Above all we need to stop committing the crime. At this moment the crime is being repeated. The Natives of Latin America are continued to be massacred. The US and Canada are the number one perpetrators. We are allowing mining, resource and monocrop corporations to drive Indians off their land, massacring protestors and assassination human rights workers.

The so-called "illegal immigration" "crisis" is a direct result of US, Canadian and elite white minorities in the countries where people are fleeing to the US. There is a human rights disaster happening in El Salvador, Guatemala, and Honduras. The US is backing an elite white minority in Venezuela. A fascist white minority is taking over Argentina, Ecuador and Brazil.

Native in the US and Canada are having their impoverished reservations (i.e. concentration camps) taken away to make way for pipelines and exploration. It just never stops.

In Palestine the US is backing a elitist minority of European settler colonialism. White supremacy is at the core of US foreign policy. The US has a natural affinity and self-interest to back other white supremacist regimes all over the world, as well as at home.

Submitted on Wednesday, Aug 14, 2019 at 10:43:46 PM

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ALL aforementioned Presidents, both past, present and likely future, have one thing in common. They are ALL high ranking members of the elite. That means they have about as much in common with the 'average' American (of ANY color) as a bobcat does with a 1/4 lb. stick of butter. The one striking thing about these observations of 'racism' amongst them and, unfortunately, a portion of the general public is that far too many in the general population are willing and, perhaps, eager to adopt the attitudes and biases of those same elites simply because they possess the 'power' in this system. That is the true indictment. No man or woman (of ANY color) is born a racist. That mindset is learned, and when people of all colors begin to learn from their own experiences and observations instead of following blindly the teaching and indoctrination of others, only then will we progress to an equitable world.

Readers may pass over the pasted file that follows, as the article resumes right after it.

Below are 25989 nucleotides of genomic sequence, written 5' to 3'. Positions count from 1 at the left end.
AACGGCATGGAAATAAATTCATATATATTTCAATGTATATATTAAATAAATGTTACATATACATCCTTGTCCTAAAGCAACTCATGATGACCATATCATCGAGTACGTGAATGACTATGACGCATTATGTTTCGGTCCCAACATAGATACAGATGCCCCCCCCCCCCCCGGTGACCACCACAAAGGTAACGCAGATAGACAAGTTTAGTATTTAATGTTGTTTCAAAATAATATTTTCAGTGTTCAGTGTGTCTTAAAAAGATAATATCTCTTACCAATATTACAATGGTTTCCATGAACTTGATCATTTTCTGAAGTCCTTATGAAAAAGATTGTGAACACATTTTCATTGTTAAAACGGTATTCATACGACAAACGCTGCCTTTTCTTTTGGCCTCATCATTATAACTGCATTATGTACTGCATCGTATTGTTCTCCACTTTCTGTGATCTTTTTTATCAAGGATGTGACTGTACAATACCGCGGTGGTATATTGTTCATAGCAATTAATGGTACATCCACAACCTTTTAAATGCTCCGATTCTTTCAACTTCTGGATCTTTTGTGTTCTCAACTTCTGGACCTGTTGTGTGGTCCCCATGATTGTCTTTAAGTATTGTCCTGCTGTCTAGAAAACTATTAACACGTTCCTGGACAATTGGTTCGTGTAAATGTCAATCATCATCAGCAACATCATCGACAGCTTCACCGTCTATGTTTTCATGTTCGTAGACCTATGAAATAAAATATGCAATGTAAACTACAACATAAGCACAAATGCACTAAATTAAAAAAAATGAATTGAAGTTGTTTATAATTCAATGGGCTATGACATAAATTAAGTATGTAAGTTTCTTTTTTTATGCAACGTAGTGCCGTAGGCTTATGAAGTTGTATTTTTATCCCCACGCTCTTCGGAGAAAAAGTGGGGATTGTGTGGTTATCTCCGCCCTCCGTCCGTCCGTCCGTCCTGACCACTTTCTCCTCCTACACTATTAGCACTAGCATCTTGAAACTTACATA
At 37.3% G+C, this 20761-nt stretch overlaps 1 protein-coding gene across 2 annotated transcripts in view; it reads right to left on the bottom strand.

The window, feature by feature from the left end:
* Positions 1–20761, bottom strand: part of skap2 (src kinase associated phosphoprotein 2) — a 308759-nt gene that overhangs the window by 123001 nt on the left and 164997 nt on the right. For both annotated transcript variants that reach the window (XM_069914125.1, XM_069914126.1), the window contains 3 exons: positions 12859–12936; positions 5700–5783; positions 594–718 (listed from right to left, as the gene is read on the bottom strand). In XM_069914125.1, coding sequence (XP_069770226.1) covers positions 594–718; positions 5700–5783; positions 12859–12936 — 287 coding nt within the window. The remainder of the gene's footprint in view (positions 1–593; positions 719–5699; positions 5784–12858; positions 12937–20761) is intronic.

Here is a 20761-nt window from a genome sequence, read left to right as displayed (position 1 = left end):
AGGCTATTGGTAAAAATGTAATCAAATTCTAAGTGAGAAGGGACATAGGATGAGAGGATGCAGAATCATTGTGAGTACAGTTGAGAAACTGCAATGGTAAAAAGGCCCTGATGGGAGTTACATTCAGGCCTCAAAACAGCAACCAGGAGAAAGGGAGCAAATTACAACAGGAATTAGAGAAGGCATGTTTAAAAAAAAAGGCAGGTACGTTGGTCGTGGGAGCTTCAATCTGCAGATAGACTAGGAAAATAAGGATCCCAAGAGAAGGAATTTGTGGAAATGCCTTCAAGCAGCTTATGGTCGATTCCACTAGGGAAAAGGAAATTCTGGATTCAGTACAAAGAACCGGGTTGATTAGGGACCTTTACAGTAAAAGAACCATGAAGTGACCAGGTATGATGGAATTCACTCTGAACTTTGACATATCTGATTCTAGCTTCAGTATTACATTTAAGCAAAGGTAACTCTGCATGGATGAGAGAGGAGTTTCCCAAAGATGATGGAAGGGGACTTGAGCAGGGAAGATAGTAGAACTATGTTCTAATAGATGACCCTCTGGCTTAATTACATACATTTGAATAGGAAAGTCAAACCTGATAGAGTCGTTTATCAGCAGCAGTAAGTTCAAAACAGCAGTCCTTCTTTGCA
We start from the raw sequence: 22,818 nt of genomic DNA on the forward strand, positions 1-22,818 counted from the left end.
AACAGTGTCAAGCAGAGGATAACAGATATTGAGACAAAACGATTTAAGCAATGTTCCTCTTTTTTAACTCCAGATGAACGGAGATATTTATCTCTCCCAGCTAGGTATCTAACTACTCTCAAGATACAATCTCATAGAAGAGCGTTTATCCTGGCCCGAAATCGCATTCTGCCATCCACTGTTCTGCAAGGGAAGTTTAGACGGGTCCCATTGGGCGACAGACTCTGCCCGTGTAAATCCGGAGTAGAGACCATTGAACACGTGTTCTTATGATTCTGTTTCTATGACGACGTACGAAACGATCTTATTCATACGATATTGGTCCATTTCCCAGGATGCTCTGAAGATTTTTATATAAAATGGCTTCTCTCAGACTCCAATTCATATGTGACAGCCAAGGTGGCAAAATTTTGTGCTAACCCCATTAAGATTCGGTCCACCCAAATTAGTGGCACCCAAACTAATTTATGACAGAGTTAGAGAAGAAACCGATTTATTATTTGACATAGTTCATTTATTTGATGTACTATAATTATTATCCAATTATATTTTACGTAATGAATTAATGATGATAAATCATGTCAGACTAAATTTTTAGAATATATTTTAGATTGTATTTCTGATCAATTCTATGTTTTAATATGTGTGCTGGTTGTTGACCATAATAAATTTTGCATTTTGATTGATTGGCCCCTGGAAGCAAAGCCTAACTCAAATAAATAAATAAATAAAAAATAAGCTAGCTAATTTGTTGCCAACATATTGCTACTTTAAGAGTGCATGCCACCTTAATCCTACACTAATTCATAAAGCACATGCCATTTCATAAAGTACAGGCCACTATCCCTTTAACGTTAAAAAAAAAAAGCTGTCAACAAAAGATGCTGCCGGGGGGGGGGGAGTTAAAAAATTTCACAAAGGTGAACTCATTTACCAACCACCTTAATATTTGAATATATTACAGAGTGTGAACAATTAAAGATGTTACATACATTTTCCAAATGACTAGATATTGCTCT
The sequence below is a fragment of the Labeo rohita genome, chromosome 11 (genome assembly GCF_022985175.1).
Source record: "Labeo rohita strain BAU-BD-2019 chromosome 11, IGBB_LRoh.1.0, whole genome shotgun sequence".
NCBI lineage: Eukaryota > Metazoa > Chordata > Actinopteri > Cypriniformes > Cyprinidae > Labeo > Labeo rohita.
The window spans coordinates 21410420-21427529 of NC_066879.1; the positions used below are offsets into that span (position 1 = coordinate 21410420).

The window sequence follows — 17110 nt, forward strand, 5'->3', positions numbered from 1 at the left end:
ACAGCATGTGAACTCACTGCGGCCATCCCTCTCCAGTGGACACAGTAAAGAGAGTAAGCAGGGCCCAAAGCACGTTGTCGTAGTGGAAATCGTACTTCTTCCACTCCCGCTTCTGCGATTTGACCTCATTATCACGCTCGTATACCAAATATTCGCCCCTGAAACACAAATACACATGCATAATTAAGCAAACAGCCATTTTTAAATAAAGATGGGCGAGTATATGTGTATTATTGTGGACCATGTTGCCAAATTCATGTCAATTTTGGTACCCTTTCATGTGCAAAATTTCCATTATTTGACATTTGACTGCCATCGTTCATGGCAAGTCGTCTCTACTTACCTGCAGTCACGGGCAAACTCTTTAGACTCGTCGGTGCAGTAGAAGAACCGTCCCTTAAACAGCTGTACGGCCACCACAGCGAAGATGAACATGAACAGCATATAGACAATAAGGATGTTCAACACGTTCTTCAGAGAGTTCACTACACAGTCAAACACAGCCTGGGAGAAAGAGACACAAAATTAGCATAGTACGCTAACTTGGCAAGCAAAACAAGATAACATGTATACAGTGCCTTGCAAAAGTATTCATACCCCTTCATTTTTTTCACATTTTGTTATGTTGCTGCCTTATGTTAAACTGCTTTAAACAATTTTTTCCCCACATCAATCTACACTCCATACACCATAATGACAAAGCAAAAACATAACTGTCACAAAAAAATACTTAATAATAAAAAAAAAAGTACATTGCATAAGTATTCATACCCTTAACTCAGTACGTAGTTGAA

Submitted on Wednesday, Aug 14, 2019 at 8:42:50 PM